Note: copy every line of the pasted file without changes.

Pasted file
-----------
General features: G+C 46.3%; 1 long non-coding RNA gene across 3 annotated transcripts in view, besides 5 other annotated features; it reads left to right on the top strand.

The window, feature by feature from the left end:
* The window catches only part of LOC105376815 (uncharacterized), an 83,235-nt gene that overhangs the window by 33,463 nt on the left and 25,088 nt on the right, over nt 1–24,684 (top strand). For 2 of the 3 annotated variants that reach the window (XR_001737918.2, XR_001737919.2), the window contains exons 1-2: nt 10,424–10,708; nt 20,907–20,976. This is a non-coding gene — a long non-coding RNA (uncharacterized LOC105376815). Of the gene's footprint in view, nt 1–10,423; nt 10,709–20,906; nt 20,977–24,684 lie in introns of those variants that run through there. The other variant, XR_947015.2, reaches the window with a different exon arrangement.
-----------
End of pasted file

General features: G+C 46.3%; 1 long non-coding RNA gene across 3 annotated transcripts in view, besides 5 other annotated features; it reads left to right on the top strand.

The window, feature by feature from the left end:
* The window catches only part of LOC105376815 (uncharacterized), an 83,235-nt gene that overhangs the window by 33,463 nt on the left and 25,088 nt on the right, over nt 1–24,684 (top strand). For 2 of the 3 annotated variants that reach the window (XR_001737918.2, XR_001737919.2), the window contains exons 1-2: nt 10,424–10,708; nt 20,907–20,976. This is a non-coding gene — a long non-coding RNA (uncharacterized LOC105376815). Of the gene's footprint in view, nt 1–10,423; nt 10,709–20,906; nt 20,977–24,684 lie in introns of those variants that run through there. The other variant, XR_947015.2, reaches the window with a different exon arrangement.